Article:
Many industries including healthcare, utilities, and manufacturing have long anticipated a closer relationship between the worlds of information technology (IT) and operational technology (OT).
IT systems are linked to business activities such as the creation, control, and storage of organisational data like documents and records.
OT systems on the other hand control the physical business components such as machinery.
While there have been sizeable advances in IT in recent years, there has remained limited interface with OT systems. Most businesses have traditionally placed barriers between these two worlds – the digital and the physical. This is now changing as businesses realise the value of collecting and analysing the data from the OT side to monitor outputs and facilitate improvements.
The bridge between the IT and OT worlds is the Internet of Things (IoT).
It allows data to pass from OT sensors into IT databases where it can be analysed for insights about industrial production. In a healthcare setting this may be information from an Xray machine. In a factory it may be the production rates of a certain machine. For a mining company it may be the volume of iron ore processed on an hourly basis. This information contains invaluable insights that can unleash countless improvement opportunities.
The cyber security implications of connecting a range of new devices to IT networks are immense. Hackers are presented with a host of new targets that may not be protected by a robust line of defence. Cyber security protocols are geared heavily toward IT systems, which are distinctly different to OT systems, using often incompatible operating systems. Some machines run for years without a break due to the costs of shutdown, meaning they can lag with upgrades and improvements such as patches. Most machines have not been designed with online security in mind as the engineers could not envision the possibility of them being connected via convergence.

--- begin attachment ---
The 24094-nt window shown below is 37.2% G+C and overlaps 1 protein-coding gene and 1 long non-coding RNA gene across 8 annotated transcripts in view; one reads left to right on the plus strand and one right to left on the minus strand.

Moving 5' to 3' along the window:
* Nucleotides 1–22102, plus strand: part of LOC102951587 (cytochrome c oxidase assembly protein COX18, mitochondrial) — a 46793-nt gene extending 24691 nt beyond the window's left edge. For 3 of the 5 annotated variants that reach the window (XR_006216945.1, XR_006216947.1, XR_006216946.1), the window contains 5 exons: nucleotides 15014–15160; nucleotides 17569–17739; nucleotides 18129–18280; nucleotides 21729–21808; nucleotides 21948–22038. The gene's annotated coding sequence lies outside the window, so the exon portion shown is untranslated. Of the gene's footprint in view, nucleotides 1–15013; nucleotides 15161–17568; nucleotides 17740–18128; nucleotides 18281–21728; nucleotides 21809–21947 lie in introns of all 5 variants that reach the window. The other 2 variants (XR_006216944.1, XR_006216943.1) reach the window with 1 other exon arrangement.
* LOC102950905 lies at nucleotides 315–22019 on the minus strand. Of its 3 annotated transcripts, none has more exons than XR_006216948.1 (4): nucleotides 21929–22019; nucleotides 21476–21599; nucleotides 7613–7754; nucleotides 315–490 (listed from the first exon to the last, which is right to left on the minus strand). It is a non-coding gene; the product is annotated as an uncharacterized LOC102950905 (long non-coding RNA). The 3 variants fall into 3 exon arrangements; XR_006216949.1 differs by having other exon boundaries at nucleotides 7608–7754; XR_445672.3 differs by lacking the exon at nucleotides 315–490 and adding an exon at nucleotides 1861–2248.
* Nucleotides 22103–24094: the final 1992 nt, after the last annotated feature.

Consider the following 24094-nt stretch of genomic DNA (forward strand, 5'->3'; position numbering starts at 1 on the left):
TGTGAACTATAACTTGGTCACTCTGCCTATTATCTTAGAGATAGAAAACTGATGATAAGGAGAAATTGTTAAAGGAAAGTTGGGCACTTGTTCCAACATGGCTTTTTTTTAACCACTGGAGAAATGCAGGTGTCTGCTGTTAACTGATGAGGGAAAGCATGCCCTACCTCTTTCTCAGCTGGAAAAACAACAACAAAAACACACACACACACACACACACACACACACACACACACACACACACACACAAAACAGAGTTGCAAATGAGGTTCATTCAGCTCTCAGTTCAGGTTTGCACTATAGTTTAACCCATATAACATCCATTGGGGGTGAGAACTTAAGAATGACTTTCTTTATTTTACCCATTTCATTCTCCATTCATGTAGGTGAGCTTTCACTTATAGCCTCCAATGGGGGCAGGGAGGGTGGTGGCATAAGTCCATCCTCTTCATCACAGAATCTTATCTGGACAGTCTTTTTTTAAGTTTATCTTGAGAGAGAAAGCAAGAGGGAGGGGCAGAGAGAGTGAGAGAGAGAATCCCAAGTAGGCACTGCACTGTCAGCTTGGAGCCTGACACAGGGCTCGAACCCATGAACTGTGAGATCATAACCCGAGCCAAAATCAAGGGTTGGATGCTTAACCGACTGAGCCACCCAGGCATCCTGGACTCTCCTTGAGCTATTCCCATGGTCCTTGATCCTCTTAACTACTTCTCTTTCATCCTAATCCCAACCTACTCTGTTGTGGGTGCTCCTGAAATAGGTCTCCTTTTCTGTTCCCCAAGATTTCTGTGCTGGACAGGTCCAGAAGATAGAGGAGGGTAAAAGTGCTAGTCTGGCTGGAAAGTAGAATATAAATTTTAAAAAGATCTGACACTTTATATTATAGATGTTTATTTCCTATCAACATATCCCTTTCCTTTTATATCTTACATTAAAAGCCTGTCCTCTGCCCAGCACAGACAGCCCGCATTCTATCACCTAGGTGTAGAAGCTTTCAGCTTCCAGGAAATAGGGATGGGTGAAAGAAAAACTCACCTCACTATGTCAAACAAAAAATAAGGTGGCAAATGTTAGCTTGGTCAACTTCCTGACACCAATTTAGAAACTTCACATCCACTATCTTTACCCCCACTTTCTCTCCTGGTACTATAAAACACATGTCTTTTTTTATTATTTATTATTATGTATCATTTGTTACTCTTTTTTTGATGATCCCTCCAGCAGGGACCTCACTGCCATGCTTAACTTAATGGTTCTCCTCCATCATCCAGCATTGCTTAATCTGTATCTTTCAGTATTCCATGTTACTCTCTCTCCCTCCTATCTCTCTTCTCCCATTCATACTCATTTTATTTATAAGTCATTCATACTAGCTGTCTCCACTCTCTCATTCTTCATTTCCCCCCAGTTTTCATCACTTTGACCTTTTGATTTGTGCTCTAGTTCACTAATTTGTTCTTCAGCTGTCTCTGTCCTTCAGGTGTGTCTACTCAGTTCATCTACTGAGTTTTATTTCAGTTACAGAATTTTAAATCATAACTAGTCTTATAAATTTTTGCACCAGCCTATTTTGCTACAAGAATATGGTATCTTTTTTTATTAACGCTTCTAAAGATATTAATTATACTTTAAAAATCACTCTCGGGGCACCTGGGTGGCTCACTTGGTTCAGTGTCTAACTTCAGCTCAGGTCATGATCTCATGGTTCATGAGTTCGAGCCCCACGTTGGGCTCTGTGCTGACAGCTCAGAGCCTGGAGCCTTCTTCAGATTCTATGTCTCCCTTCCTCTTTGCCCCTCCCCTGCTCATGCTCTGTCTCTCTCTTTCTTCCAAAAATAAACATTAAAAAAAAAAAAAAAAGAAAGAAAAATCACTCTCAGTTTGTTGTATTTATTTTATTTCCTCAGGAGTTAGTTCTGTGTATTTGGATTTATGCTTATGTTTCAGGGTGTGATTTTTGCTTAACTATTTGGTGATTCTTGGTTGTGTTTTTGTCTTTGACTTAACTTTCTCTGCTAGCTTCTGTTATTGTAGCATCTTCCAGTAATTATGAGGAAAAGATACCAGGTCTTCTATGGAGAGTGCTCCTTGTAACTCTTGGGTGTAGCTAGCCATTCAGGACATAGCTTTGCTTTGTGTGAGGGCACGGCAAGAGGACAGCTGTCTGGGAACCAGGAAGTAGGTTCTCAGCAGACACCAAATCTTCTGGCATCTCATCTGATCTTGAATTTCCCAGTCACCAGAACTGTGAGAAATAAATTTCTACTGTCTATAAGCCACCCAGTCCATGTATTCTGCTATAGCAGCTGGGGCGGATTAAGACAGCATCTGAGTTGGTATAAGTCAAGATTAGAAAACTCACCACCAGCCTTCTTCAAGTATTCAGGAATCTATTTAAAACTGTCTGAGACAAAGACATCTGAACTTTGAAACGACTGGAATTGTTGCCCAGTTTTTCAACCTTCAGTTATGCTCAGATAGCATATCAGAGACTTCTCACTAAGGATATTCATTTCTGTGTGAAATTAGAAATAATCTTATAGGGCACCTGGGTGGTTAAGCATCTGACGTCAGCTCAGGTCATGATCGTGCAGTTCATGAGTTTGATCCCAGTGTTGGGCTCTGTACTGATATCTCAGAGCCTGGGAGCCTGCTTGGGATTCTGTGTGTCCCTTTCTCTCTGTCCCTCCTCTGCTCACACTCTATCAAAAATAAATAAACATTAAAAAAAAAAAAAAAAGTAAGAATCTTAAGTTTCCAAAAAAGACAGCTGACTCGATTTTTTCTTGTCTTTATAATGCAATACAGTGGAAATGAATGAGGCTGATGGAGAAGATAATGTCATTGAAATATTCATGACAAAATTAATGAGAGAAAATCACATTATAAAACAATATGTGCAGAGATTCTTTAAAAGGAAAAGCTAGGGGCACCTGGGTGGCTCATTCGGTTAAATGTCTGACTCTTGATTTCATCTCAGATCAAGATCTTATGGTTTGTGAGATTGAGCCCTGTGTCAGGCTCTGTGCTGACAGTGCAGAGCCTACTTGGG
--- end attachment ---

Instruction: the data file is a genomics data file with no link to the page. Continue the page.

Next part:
By infiltrating via an undefended OT endpoint, cyber criminals can potentially gain access to an entire business IT network. The threat surface is exponentially expanded, and we would recommend caution for businesses rushing to embrace the benefits of the IoT. Every step of the journey toward IT and OT convergence is fraught with possible danger and it will take meticulous risk management to guard against exposure.
This process includes training staff on both the IT and OT sides of a business to understand how the interface changes the way they work. While the machinery of the future will include the components necessary to securely connect seamlessly with wider networks, current equipment does not include such features.
In summary, while the future is a more connected world, the journey toward this inevitability requires careful management and diligence. This is especially true regarding the dangers posed by cyber threats that are constantly evolving to take advantage of the opportunities presented by changes along the way. The IT and OT worlds have remained separate for so long that we are still finding our way toward true convergence.
For more information about the IoT and its cyber security implications, speak with an Intalock expert today.